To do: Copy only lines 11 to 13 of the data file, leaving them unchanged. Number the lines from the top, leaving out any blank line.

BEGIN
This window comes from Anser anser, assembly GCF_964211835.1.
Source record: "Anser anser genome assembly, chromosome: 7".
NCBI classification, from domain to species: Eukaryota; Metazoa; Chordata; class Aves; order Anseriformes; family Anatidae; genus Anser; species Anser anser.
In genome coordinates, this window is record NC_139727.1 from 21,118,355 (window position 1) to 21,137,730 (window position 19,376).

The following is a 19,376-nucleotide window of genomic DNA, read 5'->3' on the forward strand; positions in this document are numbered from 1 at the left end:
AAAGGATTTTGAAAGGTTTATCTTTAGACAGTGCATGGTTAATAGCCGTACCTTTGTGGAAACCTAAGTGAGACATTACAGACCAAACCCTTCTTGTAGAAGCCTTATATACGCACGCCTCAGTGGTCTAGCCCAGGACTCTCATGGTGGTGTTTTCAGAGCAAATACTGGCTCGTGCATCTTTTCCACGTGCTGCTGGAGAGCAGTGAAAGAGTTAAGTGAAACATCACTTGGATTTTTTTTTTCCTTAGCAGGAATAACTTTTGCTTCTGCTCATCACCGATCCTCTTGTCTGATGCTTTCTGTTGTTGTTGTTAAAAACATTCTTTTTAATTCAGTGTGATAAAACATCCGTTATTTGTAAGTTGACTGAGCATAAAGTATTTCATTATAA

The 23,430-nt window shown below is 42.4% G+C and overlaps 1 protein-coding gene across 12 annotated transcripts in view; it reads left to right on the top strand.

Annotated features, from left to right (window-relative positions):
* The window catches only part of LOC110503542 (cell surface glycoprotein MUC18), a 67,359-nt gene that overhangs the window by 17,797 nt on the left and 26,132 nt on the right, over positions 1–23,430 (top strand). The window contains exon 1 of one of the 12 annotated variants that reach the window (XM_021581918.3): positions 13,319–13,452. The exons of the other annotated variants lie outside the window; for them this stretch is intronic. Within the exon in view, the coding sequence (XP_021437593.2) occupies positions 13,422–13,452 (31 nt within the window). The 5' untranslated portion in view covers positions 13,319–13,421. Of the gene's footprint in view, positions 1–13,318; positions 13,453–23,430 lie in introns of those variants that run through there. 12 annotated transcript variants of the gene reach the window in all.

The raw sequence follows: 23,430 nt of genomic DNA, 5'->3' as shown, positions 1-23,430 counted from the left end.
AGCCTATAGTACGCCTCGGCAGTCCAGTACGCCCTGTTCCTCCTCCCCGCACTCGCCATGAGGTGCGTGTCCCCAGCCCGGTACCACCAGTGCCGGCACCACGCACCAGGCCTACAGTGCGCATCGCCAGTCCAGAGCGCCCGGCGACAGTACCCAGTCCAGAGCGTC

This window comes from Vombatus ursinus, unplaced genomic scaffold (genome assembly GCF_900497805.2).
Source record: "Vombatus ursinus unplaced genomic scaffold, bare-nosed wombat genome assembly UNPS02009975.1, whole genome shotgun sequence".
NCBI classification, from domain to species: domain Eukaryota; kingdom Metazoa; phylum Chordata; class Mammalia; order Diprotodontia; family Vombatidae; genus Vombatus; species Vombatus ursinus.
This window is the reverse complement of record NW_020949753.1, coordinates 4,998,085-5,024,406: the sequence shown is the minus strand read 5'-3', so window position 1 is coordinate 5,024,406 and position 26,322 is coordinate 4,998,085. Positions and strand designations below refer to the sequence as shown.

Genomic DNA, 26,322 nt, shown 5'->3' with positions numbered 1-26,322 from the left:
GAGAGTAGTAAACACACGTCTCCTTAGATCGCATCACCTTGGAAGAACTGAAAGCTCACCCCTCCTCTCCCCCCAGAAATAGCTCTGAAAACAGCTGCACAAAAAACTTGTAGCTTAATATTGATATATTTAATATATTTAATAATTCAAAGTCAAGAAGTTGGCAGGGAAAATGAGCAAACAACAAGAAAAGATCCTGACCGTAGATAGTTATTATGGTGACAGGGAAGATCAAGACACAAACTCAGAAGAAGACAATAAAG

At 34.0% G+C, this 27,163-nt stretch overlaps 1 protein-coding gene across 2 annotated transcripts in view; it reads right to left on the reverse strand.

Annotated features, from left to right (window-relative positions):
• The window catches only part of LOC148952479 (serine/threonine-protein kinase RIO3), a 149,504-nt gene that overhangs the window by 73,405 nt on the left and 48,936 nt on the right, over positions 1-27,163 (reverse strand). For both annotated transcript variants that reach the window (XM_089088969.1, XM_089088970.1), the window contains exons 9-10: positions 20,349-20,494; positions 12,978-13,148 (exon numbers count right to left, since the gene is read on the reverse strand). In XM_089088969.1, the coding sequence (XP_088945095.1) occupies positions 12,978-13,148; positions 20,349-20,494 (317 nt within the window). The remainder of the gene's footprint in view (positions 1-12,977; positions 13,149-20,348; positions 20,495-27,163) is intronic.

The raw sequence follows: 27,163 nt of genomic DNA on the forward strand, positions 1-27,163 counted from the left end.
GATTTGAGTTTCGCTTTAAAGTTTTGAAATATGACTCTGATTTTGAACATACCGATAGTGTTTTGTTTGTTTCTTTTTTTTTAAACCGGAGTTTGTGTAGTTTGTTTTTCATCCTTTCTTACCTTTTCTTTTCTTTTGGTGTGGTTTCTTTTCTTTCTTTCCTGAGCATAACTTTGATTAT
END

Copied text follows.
AGCCTATAGTACGCCTCGGCAGTCCAGTACGCCCTGTTCCTCCTCCCCGCACTCGCCATGAGGTGCGTGTCCCCAGCCCGGTACCACCAGTGCCGGCACCACGCACCAGGCCTACAGTGCGCATCGCCAGTCCAGAGCGCCCGGCGACAGTACCCAGTCCAGAGCGTC

This window comes from Vombatus ursinus, unplaced genomic scaffold (genome assembly GCF_900497805.2).
Source record: "Vombatus ursinus unplaced genomic scaffold, bare-nosed wombat genome assembly UNPS02009975.1, whole genome shotgun sequence".